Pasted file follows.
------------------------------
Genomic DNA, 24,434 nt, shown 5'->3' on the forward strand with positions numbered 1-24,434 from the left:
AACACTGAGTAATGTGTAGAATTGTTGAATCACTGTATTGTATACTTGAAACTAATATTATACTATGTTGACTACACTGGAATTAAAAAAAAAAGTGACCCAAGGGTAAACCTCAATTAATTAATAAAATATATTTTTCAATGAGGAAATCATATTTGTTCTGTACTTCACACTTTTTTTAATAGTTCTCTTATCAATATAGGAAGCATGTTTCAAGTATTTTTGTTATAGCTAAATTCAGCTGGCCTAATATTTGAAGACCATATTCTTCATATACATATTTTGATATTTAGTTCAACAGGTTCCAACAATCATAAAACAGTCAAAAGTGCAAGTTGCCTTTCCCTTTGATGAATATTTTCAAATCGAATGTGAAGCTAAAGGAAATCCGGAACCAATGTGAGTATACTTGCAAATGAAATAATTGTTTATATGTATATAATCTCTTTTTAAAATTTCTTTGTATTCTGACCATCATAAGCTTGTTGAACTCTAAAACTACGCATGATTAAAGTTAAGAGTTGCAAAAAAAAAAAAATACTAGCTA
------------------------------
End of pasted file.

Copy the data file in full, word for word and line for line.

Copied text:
Genomic DNA, 24,434 nt, shown 5'->3' on the forward strand with positions numbered 1-24,434 from the left:
AACACTGAGTAATGTGTAGAATTGTTGAATCACTGTATTGTATACTTGAAACTAATATTATACTATGTTGACTACACTGGAATTAAAAAAAAAAGTGACCCAAGGGTAAACCTCAATTAATTAATAAAATATATTTTTCAATGAGGAAATCATATTTGTTCTGTACTTCACACTTTTTTTAATAGTTCTCTTATCAATATAGGAAGCATGTTTCAAGTATTTTTGTTATAGCTAAATTCAGCTGGCCTAATATTTGAAGACCATATTCTTCATATACATATTTTGATATTTAGTTCAACAGGTTCCAACAATCATAAAACAGTCAAAAGTGCAAGTTGCCTTTCCCTTTGATGAATATTTTCAAATCGAATGTGAAGCTAAAGGAAATCCGGAACCAATGTGAGTATACTTGCAAATGAAATAATTGTTTATATGTATATAATCTCTTTTTAAAATTTCTTTGTATTCTGACCATCATAAGCTTGTTGAACTCTAAAACTACGCATGATTAAAGTTAAGAGTTGCAAAAAAAAAAAAATACTAGCTA